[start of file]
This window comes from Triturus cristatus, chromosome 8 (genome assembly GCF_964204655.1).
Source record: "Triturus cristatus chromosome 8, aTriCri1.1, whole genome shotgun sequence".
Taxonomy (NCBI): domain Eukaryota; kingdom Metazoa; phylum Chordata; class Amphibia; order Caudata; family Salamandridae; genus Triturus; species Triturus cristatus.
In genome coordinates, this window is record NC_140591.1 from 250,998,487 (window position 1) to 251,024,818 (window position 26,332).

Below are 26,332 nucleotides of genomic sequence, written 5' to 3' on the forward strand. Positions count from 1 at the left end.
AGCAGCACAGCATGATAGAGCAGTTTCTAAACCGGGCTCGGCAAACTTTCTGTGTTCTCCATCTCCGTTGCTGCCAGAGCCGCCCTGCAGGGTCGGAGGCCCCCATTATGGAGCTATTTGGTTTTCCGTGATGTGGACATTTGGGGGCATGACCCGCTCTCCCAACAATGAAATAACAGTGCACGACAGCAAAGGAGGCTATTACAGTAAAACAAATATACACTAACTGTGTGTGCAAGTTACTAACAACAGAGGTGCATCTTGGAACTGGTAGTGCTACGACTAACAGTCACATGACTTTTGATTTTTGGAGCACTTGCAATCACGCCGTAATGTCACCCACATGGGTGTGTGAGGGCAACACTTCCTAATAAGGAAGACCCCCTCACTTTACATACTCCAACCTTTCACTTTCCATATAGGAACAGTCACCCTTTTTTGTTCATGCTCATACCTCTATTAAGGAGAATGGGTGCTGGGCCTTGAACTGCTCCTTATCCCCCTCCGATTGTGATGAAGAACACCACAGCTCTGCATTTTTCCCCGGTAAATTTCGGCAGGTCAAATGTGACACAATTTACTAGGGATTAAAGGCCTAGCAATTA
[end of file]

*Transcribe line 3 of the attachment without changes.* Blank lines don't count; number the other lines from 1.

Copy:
Taxonomy (NCBI): domain Eukaryota; kingdom Metazoa; phylum Chordata; class Amphibia; order Caudata; family Salamandridae; genus Triturus; species Triturus cristatus.